Tuesday, May 29, 2012

Chronic Lyme and Weight Gain

First I want to point out that there is a difference between early stage Lyme and late stage Lyme, also referred to as chronic Lyme. Every so often when people find out I have chronic Lyme they say, "I had Lyme....got bitten by a tick, took a 10-day course of antibiotics and I am fine." Believe me, if a 10-day course of antibiotics could cure me I would have taken them already!


Also, if I had taken antibiotics right away I may be fine, too, but I didn't. I don't know exactly how long I have had Lyme disease, but easily 10 years or longer. That's a big difference to just being bitten the first time and then taking antibiotics immediately.

In addition, I would question their definition of "fine". Usually the same people also quite often complain of headaches, fatigue, muscle aches, feeling more tired than usual, not being as limber, and other ailments, and they are usually overweight. I don't consider any of those ailments or being overweight as fine. In addition, I don't want to feel "fine" I want to feel GREAT. I want to wake up in the morning ready to start the day, feeling joyful, with energy to exercise, go to work, hang out with friends, and enjoy life. The way I used to.

OK, I will get off my soap box now and instead talk about what I had intended to talk about. Many people with chronic Lyme disease lose weight involuntarily and can even get dangerously thin. However, from what I have read, and from what my doctor has told me, the majority of people actually gain weight. Below are some possible reasons explaining why:

Adrenal Insufficiency
Stress of any kind, whether emotional or physical, taxes the adrenals. Stressed adrenals produce too much cortisol and eventually won't be able to produce enough cortisol. This leads to thyroid as well as other issues that can cause weight gain. This is obviously a very short explanation but there are many articles on the interwebs about adrenal insufficiency so it makes no sense for me to go into more detail here. The key is that a prolonged infection, such as chronic Lyme, is major stress on the body and will tax your adrenals.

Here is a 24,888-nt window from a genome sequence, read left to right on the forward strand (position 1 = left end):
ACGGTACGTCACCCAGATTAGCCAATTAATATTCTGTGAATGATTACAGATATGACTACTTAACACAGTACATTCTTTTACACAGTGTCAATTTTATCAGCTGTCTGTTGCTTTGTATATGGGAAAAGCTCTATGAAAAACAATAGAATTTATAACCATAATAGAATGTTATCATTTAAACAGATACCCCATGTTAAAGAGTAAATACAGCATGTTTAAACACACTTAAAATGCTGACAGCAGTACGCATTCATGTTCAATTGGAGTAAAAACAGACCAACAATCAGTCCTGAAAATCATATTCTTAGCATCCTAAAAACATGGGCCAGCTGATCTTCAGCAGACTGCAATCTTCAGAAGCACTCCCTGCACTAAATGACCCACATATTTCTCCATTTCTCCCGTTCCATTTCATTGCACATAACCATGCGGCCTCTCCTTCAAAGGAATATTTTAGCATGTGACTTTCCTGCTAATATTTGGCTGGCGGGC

Hypothyroidism
This means that your body is not making enough thyroid hormone OR you do have enough thyroid hormone but it is not getting to where it needs to go. The former, as mentioned above, can be caused by adrenal insufficiency. The latter is called a functional deficiency because your blood tests will look normal but it just shows the level of hormones floating around in your blood. All bacteria (not just Borrelia burgdorferi - the Lyme bacteria), parasites, fungi, and viruses release toxins. These toxins can occupy thyroid receptors blocking the actual thyroid hormone from getting to them and the cells, where they need to be. Hypothyroidism leads to weight gain among many other horrible symptoms.

Reverse T3 Syndrome
Your body makes a thyroid hormone called T4, among others, which it then converts to the active thyroid hormone T3. This is the hormone that actually controls your metabolism. There is also a hormone called reverse T3 (RT3). During prolonged infection, such as chronic Lyme, the body may convert too much T4 to RT3 instead of T3. If the ratio between RT3 and T3 is too low you will gain weight as this is pretty much the same as hypothyroidism. There are other causes for RT3 issues, but chronic infection is one of them.